We know that each of us is unique, but science has struggled to pinpoint where, precisely, our uniqueness resides. Is it in our genes? The structure of our brains? Our genome may determine our eye color and even aspects of our personality. But our friendships, failures, and passions also shape who we are. The question is: how?
Sebastian Seung, a dynamic professor at MIT, is on a quest to discover the biological basis of identity. He believes it lies in the pattern of connections between the brain’s neurons, which change slowly over time as we learn and grow. The connectome, as it’s called, is where our genetic inheritance intersects with our life experience. It’s where nature meets nurture.
Seung introduces us to the dedicated researchers who are mapping the brain’s connections, neuron by neuron, synapse by synapse. It is a monumental undertaking - the scientific equivalent of climbing Mount Everest - but if they succeed, it could reveal the basis of personality, intelligence, memory, and perhaps even mental disorders. Many scientists speculate that people with anorexia, autism, and schizophrenia are “wired differently,” but nobody knows for sure. The brain’s wiring has never been seen clearly.
.In sparklingly clear prose, Seung reveals the amazing technological advances that will soon help us map connectomes. He also examines the evidence that these maps will someday allow humans to “upload” their minds into computers, achieving a kind of immortality.
Connectome is a mind-bending adventure story, told with great passion and authority. It presents a daring scientific and technological vision for at last understanding what makes us who we are. Welcome to the future of neuroscience.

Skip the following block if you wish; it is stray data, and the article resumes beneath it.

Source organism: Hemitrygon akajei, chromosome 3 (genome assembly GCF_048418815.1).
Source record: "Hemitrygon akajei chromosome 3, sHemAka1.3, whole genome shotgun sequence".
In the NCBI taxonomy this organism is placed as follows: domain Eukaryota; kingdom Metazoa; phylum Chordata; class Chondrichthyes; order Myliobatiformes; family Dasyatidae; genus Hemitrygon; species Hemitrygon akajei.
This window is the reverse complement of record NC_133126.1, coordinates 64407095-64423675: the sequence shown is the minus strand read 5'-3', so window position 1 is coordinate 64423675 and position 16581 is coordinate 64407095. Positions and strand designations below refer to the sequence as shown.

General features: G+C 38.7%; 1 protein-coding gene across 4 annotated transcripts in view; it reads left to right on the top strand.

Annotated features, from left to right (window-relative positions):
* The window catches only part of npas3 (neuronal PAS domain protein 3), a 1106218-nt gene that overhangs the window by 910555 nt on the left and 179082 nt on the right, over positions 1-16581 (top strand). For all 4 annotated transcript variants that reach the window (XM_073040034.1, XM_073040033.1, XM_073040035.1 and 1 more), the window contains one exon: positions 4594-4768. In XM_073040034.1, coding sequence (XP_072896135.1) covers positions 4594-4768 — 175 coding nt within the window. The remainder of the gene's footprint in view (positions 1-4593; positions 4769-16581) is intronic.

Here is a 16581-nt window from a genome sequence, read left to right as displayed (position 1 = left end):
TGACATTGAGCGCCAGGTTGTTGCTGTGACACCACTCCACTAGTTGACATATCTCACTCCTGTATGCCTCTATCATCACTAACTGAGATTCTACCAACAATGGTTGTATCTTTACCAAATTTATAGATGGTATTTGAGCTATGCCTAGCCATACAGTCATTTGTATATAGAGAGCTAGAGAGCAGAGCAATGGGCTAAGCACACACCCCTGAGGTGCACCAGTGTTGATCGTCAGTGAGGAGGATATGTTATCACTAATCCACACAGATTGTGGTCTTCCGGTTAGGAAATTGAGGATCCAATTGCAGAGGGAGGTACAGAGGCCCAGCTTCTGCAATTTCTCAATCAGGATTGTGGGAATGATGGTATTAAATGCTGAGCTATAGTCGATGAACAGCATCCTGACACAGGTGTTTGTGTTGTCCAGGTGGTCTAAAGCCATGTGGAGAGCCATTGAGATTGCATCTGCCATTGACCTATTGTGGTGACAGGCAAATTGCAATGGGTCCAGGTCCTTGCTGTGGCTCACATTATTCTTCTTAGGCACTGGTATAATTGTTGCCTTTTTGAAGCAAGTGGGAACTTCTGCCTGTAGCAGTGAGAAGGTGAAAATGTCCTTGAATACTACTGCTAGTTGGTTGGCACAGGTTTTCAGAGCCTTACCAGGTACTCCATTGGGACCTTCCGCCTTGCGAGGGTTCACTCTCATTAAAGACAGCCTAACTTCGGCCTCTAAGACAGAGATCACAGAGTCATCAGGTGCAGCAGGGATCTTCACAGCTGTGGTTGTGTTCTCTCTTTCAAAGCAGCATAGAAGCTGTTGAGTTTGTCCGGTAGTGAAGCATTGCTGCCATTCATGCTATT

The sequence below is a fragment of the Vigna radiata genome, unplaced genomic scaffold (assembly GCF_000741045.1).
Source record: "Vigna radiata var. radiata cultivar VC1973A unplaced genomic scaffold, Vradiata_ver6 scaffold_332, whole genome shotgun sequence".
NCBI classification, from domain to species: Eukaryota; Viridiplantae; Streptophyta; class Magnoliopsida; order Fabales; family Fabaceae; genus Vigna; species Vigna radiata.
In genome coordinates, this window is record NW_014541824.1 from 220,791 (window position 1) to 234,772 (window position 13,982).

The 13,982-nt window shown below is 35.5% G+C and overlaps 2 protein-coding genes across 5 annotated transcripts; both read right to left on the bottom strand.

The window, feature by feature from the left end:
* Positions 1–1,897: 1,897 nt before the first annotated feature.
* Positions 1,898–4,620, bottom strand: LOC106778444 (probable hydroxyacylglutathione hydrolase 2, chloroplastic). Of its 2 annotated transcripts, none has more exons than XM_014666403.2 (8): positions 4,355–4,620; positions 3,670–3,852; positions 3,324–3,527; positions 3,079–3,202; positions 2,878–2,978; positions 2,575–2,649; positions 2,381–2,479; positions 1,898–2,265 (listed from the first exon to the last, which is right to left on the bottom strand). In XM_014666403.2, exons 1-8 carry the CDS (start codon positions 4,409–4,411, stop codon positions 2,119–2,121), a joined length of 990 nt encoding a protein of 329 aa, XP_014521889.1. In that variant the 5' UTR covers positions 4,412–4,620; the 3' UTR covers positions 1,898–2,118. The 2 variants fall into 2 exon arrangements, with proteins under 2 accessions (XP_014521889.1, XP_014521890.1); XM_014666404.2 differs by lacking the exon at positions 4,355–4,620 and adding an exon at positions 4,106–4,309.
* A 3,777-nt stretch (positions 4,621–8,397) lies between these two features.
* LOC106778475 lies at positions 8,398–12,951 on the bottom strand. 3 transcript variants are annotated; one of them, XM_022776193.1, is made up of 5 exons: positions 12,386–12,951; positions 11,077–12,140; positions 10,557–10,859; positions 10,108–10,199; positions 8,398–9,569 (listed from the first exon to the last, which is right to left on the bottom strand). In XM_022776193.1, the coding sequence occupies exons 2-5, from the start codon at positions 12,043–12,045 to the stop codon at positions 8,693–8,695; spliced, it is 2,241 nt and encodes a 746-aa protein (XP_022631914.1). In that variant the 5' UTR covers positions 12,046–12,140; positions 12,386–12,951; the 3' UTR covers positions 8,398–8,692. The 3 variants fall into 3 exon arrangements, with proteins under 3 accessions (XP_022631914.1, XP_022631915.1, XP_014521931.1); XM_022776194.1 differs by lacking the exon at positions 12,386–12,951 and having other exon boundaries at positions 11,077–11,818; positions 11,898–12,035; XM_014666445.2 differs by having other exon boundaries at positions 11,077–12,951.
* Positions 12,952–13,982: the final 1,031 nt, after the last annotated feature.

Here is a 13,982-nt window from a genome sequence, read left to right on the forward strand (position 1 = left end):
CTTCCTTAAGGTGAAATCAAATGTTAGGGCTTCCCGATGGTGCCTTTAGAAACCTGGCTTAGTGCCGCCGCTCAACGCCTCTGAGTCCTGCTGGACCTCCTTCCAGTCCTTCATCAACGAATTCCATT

©2012 Sebastian Seung (P)2012 Brilliance Audio, Inc.
“A landmark work, gorgeously written. No other researcher has traveled as deeply into the brain forest and emerged to share its secrets.” (David Eagleman, author of Incognito and Sum)
“Connectomics is emerging as a crucial and exhilarating field of study. Sebastian Seung takes you by the hand and shows you why. Connectome is a page-turner—a book that should be read by anyone who lays claim to be thinking about the nature of life.” (Michael Gazzaniga, University of California at Santa Barbara, author of Human and Who’s in Charge?)
“Sebastian Seung scales the heights of neuroscience and casts his brilliant eye around, describing the landscape of its past and boldly envisioning a future when we may understand our own brains and thus ourselves.” (Kenneth Blum, executive director, Center for Brain Science, Harvard University)
Let's face it, these authors aren't paying me, so there's no need to lie!!
Seung's theory, of how the brain stores memories/experiences, is quite extraordinary. I'm no brain scientist, but I've read a number of books on the subject, and as far as I know this is the first book to adequately detail this process. Seung describes this in a way that even the non-scholarly reader can understand. The basic brain science you NEED to know in order to understand this book, he explains quickly and effectively.
His last few chapters, on the future science of connectome research is worth the credit all by itself. He touches on cryogenics, and why it's probably not going to work the way that all the frozen people hope it will. He then discusses a few options of preserving your brain for eternity that MAY actually work.. Overall, if you enjoy brain science, and how the brain effects the way we see the world, then get this book.